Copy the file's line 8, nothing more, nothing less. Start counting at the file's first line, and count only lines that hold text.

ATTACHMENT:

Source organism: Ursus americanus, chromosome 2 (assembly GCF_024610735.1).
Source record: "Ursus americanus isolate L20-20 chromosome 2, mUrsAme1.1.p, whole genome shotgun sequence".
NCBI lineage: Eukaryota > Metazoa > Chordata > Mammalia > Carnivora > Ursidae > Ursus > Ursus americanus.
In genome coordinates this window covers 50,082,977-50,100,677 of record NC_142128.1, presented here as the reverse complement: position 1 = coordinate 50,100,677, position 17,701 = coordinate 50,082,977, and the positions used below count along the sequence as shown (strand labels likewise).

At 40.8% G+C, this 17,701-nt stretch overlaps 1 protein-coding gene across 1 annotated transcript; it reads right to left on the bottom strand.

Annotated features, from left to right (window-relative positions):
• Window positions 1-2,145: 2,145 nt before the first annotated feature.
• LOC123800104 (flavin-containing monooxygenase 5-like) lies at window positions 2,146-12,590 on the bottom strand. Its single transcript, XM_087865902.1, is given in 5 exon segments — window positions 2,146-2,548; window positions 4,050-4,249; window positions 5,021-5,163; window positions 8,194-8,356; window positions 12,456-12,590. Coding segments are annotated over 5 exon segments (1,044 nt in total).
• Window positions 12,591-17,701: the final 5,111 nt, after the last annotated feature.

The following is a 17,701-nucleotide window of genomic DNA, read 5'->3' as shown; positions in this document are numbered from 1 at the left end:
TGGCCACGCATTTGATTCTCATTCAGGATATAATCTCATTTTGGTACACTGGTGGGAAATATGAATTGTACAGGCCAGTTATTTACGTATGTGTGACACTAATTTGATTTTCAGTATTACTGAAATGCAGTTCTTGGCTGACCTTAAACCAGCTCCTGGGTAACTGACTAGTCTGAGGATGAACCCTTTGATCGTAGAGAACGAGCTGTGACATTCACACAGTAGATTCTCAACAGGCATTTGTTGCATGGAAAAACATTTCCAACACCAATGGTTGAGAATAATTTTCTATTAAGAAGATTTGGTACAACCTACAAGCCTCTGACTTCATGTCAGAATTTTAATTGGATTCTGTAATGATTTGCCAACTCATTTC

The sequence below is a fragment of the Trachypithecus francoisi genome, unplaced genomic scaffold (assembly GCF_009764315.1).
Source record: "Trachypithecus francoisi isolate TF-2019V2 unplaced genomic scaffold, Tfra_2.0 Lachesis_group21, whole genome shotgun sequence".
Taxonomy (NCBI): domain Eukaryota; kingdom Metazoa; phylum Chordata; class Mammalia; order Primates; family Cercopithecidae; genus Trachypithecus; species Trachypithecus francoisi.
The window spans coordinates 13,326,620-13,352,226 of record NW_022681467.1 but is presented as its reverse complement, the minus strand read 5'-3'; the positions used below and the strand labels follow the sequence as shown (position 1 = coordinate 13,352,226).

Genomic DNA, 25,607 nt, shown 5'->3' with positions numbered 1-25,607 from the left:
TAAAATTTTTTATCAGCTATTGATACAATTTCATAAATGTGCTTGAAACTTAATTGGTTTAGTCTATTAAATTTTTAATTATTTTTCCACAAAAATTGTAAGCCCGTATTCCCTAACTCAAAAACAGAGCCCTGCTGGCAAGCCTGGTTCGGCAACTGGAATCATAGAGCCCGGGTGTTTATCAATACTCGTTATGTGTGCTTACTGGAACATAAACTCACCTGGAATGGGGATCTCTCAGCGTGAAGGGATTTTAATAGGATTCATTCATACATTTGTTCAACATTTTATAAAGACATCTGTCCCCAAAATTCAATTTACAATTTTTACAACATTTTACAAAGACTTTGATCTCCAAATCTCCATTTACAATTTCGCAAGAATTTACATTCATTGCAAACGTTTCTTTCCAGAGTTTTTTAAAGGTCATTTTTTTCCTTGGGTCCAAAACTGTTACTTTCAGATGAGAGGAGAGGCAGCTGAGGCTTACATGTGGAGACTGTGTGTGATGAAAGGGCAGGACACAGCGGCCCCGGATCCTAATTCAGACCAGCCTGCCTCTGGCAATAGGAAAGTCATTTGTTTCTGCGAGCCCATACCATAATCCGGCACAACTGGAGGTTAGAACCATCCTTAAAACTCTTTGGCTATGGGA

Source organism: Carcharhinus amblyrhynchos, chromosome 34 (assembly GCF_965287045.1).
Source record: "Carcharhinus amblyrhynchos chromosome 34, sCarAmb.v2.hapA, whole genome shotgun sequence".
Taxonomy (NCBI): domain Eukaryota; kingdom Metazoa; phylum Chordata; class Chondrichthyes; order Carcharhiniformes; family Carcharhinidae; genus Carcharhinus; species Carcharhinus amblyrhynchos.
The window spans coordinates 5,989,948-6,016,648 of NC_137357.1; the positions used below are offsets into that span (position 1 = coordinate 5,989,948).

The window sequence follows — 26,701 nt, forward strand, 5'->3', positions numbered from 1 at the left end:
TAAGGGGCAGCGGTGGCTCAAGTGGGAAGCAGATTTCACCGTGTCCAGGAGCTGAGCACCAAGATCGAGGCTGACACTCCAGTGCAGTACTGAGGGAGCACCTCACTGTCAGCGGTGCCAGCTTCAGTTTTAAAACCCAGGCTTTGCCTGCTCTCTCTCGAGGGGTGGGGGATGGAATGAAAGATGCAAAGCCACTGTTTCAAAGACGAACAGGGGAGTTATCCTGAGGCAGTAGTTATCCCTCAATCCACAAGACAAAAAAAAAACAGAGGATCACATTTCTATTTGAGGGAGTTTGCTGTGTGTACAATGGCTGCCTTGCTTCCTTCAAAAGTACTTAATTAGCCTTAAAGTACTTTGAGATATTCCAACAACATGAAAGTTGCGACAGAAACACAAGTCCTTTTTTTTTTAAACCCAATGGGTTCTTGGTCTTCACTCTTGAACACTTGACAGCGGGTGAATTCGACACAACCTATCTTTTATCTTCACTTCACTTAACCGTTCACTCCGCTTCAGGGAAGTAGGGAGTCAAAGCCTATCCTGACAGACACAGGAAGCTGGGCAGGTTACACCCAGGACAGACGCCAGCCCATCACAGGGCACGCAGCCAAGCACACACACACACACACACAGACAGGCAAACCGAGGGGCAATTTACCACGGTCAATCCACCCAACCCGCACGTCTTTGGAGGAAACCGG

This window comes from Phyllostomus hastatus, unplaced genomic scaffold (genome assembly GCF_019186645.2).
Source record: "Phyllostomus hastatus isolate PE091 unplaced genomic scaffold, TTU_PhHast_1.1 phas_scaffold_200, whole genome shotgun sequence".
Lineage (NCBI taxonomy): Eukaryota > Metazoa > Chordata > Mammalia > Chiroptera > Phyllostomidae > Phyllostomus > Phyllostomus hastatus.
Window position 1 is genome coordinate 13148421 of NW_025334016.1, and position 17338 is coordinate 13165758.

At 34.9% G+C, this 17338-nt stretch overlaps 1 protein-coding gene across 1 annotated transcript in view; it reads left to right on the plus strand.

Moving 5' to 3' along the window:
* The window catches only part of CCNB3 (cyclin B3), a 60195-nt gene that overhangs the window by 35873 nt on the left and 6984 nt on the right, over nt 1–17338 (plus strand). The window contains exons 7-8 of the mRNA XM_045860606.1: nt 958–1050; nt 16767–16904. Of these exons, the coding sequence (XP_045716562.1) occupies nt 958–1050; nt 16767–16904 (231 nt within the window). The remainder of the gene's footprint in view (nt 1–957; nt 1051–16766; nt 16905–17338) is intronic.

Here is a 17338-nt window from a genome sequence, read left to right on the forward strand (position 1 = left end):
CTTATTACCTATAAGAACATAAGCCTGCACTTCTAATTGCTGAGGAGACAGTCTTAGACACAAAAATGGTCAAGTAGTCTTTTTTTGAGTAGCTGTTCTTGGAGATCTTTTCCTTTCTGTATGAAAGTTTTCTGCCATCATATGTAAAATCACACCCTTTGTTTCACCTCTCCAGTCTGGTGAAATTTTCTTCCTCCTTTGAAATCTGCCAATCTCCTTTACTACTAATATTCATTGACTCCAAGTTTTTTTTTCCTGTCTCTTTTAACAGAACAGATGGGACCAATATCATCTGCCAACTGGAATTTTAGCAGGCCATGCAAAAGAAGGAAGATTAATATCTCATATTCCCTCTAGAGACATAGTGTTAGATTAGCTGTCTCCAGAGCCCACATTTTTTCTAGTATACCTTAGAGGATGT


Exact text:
• LOC123800104 (flavin-containing monooxygenase 5-like) lies at window positions 2,146-12,590 on the bottom strand. Its single transcript, XM_087865902.1, is given in 5 exon segments — window positions 2,146-2,548; window positions 4,050-4,249; window positions 5,021-5,163; window positions 8,194-8,356; window positions 12,456-12,590. Coding segments are annotated over 5 exon segments (1,044 nt in total).